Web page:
Friday, June 10, 2011

Can every horse gait?

Already I can hear the uproar from aficionados of our beloved gaited breeds. “No! A gaited horse is anatomically different from a non-gaited horse!” I agree that there are differences. However, I have also experienced firsthand an Appaloosa that preferred a four-beat amble over a trot (I rode him for a week on a cattle drive) and our former pinto mare, Savannah (pictured), who I could keep at very fast walk for as long as I wanted. Both of these were stock-type horses doing a fast, smooth, four-beat gait with no suspension. That’s pretty darned close to gaiting, in my opinion.

But can every horse be taught to do this? I wouldn’t go that far. I think that many can if – and this is a very big if – the rider knows how to train for it and is willing to put in the time. Several years ago, I interviewed David Lichman, a five-star premier Parelli instructor and gaited horse specialist. He addressed this very issue.

Listen to interview with David Lichman on gaited horsemanship


Barbara said...

I used to ride an appaloosa stallion that could rack like a champion. His owner preferred that the horse never be seen in this gait as he advertised him as a stock horse.He also would stretch out for me to mount him and was a very comfortable flashy horse to ride.I prefer a very fast walk and encourage horses that I ride to adopt a quick walk and a slow trot that make it easier to cover the rough pastures in this area. I have ridden all kinds of gaits and love a good Paso as well. There are so many different gaits that whatever is comfortable for both of you is something that comes with wet saddle blankets. We have all ridden horses and wondered how their owners can tolerate the rough gait and some can be attributed to the horses natural carriage but it also can be their reaction to their rider's quirks or the saddle.Ride a horse for a distance of twenty or thirty miles and an easy gait makes a great deal of difference.It is not just the horse, it is how you can help him travel comfortably with as little interference with what is natural for him.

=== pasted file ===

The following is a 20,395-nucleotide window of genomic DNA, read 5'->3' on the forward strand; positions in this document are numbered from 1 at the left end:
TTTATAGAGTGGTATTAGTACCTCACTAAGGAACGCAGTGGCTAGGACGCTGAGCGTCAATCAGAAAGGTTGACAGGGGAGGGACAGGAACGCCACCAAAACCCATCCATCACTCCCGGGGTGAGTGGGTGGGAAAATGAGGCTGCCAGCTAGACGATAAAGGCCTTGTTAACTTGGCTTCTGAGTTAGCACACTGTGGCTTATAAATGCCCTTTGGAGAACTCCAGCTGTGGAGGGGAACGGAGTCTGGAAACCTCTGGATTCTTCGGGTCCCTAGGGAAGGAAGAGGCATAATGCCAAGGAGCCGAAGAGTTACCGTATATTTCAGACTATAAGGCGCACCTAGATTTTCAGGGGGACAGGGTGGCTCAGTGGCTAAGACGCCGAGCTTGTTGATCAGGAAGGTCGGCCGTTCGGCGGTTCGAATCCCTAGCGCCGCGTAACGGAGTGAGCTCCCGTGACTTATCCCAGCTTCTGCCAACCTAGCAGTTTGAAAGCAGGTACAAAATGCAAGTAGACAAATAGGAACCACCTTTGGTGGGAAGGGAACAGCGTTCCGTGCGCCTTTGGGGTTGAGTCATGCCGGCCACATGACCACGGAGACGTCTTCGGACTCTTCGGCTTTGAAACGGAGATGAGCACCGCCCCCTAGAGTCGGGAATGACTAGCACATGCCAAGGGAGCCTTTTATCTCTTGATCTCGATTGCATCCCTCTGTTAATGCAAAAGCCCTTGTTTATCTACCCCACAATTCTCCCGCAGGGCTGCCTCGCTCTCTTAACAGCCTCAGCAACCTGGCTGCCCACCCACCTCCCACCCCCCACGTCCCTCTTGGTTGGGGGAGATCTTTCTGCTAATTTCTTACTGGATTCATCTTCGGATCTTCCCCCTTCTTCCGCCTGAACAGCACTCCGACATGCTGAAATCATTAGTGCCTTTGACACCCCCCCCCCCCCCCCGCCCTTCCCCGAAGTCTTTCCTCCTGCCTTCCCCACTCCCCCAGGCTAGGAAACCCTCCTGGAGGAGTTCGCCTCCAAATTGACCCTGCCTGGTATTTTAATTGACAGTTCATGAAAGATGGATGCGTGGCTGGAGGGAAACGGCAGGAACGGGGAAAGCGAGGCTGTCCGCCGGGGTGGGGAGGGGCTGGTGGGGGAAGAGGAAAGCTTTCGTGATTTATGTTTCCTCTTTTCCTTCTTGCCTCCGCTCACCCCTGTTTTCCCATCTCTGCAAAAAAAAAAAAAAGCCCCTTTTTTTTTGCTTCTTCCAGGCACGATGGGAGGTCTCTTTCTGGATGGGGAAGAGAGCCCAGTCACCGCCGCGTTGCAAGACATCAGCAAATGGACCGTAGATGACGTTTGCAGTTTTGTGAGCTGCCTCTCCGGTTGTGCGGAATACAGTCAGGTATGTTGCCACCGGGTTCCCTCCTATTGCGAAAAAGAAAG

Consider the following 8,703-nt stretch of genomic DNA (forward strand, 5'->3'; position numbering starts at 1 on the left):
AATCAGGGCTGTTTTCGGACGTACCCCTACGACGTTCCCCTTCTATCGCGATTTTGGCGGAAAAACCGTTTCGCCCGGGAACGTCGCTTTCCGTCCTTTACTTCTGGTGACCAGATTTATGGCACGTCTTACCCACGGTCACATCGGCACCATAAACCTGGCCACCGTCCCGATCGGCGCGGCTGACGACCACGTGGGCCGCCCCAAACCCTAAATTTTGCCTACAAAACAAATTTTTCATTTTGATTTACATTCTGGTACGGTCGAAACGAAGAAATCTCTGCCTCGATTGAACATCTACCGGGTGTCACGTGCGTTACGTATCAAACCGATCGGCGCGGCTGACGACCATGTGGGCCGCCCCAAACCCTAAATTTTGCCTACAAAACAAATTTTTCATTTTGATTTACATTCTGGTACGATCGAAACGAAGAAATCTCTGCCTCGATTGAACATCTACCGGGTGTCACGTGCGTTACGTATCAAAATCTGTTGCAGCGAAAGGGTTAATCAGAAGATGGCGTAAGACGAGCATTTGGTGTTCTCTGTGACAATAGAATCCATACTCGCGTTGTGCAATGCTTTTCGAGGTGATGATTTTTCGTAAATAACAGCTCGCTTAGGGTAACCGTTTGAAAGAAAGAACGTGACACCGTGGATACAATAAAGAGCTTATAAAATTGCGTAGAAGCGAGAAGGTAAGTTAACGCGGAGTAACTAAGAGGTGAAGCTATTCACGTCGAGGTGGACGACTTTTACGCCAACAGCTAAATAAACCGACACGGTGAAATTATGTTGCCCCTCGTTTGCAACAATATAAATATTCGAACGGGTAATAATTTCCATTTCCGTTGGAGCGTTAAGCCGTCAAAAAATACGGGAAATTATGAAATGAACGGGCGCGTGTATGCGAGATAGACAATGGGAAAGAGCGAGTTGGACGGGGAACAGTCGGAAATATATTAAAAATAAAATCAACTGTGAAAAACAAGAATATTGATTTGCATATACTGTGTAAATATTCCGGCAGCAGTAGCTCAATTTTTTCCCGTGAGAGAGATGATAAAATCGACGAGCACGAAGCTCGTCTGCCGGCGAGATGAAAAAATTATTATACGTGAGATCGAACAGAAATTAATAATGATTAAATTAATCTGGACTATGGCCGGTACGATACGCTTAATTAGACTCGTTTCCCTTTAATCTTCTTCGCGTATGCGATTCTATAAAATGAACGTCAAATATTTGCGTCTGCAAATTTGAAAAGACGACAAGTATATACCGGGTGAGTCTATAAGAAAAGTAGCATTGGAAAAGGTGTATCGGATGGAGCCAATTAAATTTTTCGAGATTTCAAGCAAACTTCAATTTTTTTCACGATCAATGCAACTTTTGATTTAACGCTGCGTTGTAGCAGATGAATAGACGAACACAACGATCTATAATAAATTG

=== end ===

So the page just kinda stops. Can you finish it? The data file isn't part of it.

Kristin said...

Just like with all athletic activities, some horses are naturally talented at one thing or another. I don't believe gaited horses are anatomically different, but they have genetic tendencies to want to move in a gaited fashion. Trainers can choose to discourage or encourage that ability.

In my article on the historical jennet at , these early horses in Europe were often gaited until dressage gained prominence in the 1500s. After that time, jennets were bred to non-gaited horses and their offspring were discouraged from gaiting. However, the jennets that were brought to the New World were appreciated for their smooth gaits, which they passed on through many generations. Today we can thank the jennet for the Peruvian Paso, the Paso Fino, all the gaited South American horses, and our gaited native breeds in the U.S.